The defendants further argued that liability for inducing breach of a contractual obligation required knowledge on the part of the accessory that the act was a breach of confidence, and that it would be anomalous if there could be accessory liability for breach of an equitable obligation of confidence without such knowledge.

The court ruled: (1) On its true construction, clause 5(b) expressed an indefinite obligation which continued after termination (see [210] - [213] of the judgment).

(2) Authority established that there could be no continuing claim for breach of confidence once the information was in the public domain whether or not the defendant obtained the information from that source. In cases concerning design drawings much would depend on the level of generality of the information asserted to be confidential. Confidentiality did not extend to trivial or useless information. The information need not be commercially valuable, but the preservation of its confidentiality had to be of substantial concern to the claimant (see [220] - [223] of the judgment). Mustad (O) & Son v S Allcock & Co Ltd and Dosen [1963] 3 All ER 416 applied; Moorgate Tobacco Co Ltd v Philip Morris Ltd (No 2) [1984] 156 CLR 414 considered.

(3) It was settled law that, after the termination of a contract of employment and in the absence of an enforceable restrictive covenant, a former employee was entitled to use for his own benefit or that of third parties information which formed part of his own skill, knowledge and experience even if it was confidential and was learnt during the course of his employment, but was not entitled to use any trade secrets of his former employer.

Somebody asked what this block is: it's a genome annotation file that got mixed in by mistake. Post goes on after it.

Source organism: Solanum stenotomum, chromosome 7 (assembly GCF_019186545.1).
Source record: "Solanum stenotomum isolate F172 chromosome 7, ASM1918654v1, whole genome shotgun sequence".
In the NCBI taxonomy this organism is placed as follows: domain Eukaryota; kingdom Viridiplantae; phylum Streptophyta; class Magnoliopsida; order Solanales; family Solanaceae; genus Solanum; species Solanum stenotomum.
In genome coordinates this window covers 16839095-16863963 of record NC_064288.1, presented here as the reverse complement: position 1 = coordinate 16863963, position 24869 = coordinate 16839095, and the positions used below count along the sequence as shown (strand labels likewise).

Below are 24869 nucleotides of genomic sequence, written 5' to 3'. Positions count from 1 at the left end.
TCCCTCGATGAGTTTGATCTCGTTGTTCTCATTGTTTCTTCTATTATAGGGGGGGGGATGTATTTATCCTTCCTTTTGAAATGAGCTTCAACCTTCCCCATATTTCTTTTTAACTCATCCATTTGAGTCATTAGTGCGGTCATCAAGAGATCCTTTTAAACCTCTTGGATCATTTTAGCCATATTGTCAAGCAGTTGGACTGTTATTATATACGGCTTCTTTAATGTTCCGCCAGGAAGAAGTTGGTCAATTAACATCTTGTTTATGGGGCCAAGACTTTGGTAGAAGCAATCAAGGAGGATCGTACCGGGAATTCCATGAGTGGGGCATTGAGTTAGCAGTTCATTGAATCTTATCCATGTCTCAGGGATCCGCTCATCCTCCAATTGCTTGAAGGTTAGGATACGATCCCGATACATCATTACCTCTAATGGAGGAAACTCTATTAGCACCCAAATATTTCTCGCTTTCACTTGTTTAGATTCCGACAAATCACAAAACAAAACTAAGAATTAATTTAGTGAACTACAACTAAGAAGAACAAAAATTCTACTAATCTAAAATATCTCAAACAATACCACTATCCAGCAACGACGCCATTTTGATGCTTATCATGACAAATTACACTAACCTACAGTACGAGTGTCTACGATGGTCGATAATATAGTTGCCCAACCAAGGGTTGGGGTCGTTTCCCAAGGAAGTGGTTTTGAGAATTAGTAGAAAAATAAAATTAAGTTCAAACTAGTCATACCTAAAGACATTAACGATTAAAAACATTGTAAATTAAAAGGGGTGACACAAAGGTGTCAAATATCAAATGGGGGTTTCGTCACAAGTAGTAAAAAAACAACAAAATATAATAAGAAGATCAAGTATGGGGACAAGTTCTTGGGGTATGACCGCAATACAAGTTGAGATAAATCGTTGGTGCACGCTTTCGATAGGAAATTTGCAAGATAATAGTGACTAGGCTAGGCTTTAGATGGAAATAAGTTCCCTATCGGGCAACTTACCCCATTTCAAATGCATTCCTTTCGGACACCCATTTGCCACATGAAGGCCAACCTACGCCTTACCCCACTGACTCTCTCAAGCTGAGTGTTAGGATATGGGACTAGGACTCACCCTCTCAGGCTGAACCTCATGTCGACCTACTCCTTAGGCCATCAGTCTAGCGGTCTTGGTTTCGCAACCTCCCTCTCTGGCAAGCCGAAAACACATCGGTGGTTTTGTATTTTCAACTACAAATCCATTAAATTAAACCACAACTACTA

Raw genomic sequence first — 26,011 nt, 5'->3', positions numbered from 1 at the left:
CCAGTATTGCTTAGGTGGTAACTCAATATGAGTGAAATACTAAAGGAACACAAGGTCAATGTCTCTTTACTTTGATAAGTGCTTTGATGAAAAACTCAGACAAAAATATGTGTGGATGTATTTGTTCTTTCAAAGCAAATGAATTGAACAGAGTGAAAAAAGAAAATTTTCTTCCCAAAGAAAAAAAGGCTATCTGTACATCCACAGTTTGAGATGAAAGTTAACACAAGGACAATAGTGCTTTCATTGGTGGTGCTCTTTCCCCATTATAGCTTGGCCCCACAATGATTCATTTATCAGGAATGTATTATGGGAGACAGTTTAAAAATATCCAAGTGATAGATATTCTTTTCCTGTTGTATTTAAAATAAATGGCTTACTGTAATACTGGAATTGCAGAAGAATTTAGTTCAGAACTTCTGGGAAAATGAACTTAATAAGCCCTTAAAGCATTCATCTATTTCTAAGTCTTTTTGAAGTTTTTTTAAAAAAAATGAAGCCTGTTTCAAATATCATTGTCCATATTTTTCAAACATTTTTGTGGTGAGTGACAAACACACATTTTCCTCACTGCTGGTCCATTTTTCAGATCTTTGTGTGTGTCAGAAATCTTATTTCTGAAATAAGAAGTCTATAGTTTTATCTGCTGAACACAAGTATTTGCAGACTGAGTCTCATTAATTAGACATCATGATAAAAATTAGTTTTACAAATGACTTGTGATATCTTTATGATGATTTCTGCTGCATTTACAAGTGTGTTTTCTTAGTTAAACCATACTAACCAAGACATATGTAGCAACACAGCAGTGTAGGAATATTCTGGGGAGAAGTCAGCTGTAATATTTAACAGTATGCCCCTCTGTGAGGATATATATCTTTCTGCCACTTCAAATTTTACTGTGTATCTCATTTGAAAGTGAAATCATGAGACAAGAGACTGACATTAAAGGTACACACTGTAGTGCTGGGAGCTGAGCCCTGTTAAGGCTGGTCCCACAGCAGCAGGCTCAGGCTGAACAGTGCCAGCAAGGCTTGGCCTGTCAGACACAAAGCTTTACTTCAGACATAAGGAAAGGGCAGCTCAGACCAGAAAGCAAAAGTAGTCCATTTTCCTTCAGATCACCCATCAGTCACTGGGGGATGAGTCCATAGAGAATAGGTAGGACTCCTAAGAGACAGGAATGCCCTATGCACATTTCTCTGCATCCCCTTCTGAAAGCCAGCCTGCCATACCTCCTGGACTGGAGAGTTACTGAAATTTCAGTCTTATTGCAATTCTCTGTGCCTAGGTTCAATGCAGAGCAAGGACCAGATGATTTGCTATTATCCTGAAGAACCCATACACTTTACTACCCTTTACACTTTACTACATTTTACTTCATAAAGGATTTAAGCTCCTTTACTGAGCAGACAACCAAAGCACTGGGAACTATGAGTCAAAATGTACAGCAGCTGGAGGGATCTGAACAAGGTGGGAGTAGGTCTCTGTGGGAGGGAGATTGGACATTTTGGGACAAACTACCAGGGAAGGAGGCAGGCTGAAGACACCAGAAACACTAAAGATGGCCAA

There was no fundamental difference for present purposes between an employment contract and a contract between a client and a contractor. The contract could not be relied upon to stop the employees from using information which had become part of their own skills, knowledge and experience.

Nevertheless, that argument should not be pressed beyond its proper limit. Precise dimensions in drawings for example might constitute confidential information akin to a trade secret (see [225] - [226], [234] - [236] of the judgment).

(4) It was not necessary to show that there was a common design between an accessory who acted with a principal in breach of the principal's equitable obligations to show that there was a common design to commit the tort. It was sufficient if the parties combined to secure the doing of acts which in the event proved to be torts (see [245] - [252] of the judgment). On the facts, the claim for breach of confidence would succeed against Aerolab and the fifth defendant in certain respects, but not otherwise, and not against G or Lotus. The claim for infringement of copyright would succeed against one of the defendants only. In respect of the breaches, the claimant was entitled to €25,000.

However, the claimant owed Aerolab €846,230 under the development contract, against which the sum of €25,000 would be set off (see [272] - [337], [463] of the judgment).

James Mellor QC and Lindsay Lane (instructed by Fladgate LLP) for the claimants; Iain Purvis QC and Tom Alkin (instructed by Withers LLP) for the corporate defendants; Benet Brandreth (instructed by William Sturges LLP) for G.